Pituitary corticotroph adenoma with crooke’s hyalinization
- 33 Downloads
The diagnosis of pituitary corticotroph adenoma relies on the demonstration of a loss of the normal feedback control of adrenocorticotropic hormone (ACTH) biosynthesis by cortisol. The marked variability in the degree of ACTH suppression by glucocorticoids in these tumors, however, greatly enhances the difficulty in distinguishing Cushing’s disease from other syndromes of glucocorticoid excess. To illustrate this variability, we describe the clinical, biochemical, and morphological characteristics of a pituitary corticotroph adenoma in a 63-year-old woman, who presented with symptoms of a sellar mass but did not initially have florid Cushing’s disease. Light and electron microscopy of the pituitary tumor showed a corticotroph adenoma with Crooke’s hyalinization of the tumor cells, characterized by the accumulation of keratin immunoreactive microfilaments similar to those observed in normal corticotrophs in the presence of excess glucocorticoids. This case illustrates an unusual clinical presentation that may be associated with pituitary corticotroph adenoma showing Crooke’s hyalinization.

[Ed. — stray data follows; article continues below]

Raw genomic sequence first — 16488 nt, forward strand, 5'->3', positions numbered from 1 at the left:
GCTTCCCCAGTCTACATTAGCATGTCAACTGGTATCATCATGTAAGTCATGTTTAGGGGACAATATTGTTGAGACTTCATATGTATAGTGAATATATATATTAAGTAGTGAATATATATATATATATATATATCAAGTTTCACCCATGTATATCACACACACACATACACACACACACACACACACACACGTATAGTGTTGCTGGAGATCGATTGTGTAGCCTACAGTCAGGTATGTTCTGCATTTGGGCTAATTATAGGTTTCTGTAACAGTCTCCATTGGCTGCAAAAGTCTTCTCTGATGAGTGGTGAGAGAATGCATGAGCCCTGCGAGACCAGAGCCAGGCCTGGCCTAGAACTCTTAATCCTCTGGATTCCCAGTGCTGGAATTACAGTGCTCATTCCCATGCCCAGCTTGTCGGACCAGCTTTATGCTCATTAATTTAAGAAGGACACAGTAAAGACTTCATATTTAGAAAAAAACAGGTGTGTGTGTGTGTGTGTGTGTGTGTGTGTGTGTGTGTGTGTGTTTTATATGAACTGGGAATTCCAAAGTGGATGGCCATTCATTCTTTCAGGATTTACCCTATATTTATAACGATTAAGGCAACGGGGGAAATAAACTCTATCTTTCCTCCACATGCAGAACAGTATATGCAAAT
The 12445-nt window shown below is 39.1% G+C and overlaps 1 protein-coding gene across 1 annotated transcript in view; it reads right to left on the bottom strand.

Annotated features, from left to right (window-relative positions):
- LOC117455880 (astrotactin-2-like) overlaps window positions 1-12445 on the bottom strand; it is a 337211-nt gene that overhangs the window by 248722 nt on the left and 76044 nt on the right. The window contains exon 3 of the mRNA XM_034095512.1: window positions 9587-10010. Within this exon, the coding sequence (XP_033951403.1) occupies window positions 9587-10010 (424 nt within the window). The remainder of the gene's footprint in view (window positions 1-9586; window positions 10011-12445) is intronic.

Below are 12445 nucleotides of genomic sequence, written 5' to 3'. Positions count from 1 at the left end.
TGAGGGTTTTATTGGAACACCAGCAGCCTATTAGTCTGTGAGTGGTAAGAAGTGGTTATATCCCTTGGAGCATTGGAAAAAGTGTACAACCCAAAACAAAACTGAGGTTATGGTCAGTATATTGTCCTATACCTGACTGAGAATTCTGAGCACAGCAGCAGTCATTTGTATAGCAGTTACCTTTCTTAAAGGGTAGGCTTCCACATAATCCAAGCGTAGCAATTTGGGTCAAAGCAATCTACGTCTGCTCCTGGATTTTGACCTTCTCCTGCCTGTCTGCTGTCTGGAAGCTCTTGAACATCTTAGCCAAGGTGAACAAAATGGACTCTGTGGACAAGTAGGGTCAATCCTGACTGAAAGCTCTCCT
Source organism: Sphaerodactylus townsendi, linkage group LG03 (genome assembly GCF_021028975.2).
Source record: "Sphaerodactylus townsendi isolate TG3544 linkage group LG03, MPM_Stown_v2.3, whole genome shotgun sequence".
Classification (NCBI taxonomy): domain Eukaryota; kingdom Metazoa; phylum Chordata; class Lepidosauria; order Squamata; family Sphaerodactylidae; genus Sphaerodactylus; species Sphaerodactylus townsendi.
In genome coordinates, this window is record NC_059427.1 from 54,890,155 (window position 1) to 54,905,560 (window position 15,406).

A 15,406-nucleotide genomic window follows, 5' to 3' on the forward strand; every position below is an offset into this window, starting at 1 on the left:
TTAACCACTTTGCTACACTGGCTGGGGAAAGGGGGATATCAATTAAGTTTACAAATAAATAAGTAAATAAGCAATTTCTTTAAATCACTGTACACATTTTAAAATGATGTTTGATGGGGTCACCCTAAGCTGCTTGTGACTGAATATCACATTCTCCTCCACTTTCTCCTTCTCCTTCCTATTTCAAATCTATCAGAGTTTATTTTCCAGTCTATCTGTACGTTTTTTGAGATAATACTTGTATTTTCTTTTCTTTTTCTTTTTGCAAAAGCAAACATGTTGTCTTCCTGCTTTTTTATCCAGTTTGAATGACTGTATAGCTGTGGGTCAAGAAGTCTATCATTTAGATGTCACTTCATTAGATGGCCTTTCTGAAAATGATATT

KeywordsAdenoma Pituitary Adenoma Endocrine Pathology Volume Corticotroph Adenoma Excess Glucocorticoid
- 1.Cushing HW. The pituitary body and its disorders: clinical states produced by disorders of the hypophysis cerebri. Philadelphia: Lippincott, 1912.Google Scholar
- 2.De Cicco FA, Dekker A, Yunis EJ. Fine structure of the Crooke’s hyaline change in the human pituitary gland. Arch Pathol 94:65–70, 1972.Google Scholar
- 8.Kovacs K, Horvath E. Tumors of the pituitary gland. In: Atlas of tumor pathology, fascicle 21, second series. Hartman WH, ed. Washington, DC: Armed Forces Institute of Pathology, 1986.Google Scholar
- 12.Neuman PE, Horoupian DS, Goldman JE, Hess MA. Cytoplasmic filaments of Crooke’s hyaline changes belong to the cytokeratin class. Am J Pathol 116:214–222, 1984.Google Scholar